Sunday, March 23, 2014

Robert Morgan and the Chapel Hill Beatniks

I fear plans for the day may be shot.
I allowed myself one peek at the first chapter of Robert Morgan's just-released paperback, "The Road from Gap Creek," the sequel to his bestselling 1999 novel, "Gap Creek." One peek. Right. Like eating one jelly bean.

To delay gratification, I went in search of interviews with Morgan. This excerpt from a 2013 chat with William Wright, founding editor of Town Creek Poetry almost brought tears. It's about a turning point in Morgan's writing as an undergraduate at UNC Chapel Hill.

Two important things happened to me that fall of 1964. I fell in with a group of students, all from the Northeast, who had gone to the finest prep schools in New England and been kicked out for various reasons. They had come to Chapel Hill to be beatniks and poets. They knew far more about poetry than I did. They could talk about metaphor and line breaks, French poetry, and William Butler Yeats. Every day we met and talked about poetry, read poetry aloud, lived and breathed poetry. I read Robert Lowell and Robert Bly, James Wright and Gary Snyder. Because my friends were so much more sophisticated than me, I was reluctant to show them the poems I was trying to write. But the best poet among them, Dudley Carroll, insisted that I show him some of my stuff. One day I gave him a sheaf of the things I’d done, with little confidence in their reception. That night around 2:00 am there was a knock on my door. Dudley and his friend Tim Perkins stood there holding my poems. Dudley said my work was so good, so exciting, he had to come tell me. I don’t think any review, any award, any honor I’ve ever received since has been more thrilling than that. Dudley’s praise gave me a new confidence—an energy—that reinforced the momentum already building in me. I wrote a few more short stories, but my real concentration from then on was poetry.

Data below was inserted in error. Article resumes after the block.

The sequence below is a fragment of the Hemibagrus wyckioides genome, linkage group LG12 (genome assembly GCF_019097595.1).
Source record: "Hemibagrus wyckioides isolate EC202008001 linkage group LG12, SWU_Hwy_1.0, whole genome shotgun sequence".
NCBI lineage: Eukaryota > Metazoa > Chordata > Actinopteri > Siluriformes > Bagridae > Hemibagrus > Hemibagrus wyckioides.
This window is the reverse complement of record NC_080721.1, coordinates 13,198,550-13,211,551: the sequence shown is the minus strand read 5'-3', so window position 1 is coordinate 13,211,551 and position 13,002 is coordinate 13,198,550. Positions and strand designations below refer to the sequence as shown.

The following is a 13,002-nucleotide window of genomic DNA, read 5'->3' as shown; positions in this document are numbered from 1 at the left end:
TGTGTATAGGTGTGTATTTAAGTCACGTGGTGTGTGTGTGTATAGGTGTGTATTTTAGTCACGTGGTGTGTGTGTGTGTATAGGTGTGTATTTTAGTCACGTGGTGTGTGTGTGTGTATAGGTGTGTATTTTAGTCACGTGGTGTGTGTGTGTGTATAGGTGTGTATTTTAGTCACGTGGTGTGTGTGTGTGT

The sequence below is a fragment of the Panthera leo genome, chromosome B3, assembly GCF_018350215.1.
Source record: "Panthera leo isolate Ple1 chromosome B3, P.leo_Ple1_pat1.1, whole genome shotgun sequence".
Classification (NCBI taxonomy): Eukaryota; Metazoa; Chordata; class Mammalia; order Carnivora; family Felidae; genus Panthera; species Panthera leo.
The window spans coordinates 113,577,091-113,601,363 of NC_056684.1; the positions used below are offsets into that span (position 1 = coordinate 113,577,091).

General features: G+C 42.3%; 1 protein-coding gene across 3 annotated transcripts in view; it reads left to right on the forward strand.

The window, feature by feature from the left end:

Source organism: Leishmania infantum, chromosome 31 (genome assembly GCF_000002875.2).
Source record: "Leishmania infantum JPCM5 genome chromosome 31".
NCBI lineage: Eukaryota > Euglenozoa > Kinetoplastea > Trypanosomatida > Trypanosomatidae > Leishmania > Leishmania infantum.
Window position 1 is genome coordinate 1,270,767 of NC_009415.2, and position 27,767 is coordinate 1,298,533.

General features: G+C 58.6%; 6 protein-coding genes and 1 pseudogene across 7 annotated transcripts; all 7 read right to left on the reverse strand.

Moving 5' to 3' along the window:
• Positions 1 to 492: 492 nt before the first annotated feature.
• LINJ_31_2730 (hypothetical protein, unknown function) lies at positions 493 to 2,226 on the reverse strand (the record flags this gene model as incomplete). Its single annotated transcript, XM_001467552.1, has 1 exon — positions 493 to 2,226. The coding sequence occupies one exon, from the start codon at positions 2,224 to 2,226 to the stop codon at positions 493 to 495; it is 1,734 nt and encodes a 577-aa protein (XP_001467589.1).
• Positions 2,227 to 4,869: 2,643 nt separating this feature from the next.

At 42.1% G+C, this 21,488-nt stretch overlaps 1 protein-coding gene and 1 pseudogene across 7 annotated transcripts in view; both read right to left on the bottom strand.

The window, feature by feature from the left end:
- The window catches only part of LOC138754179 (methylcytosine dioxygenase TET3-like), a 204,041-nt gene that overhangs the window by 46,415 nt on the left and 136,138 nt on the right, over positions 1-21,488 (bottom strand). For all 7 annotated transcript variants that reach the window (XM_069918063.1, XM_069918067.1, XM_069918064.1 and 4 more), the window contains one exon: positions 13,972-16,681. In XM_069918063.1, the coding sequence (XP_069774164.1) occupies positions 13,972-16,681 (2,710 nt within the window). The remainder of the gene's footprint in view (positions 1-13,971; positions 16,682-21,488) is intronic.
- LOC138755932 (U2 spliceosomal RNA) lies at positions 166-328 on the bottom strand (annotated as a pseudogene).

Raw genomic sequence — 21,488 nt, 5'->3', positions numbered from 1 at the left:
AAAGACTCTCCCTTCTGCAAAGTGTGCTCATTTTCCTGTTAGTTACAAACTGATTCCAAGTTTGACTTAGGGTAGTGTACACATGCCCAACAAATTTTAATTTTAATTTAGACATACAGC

Morgan has written eight works of fiction, 14 collections of poetry and three works of historical non-fiction. He'll talk about his most recent book, "The Lions of the West: Heroes and Villains of the Westward Expansion," at 8 p.m. Wednesday at the Hilton Garden Inn, 425 Towne Center Boulevard in Pineville. Tickets are $20 for the program and $30 for a 7 p.m. reception and the program. Reservations: (704) 889-7145 or Proceeds will benefit the James K. Polk Historic Site in Pineville.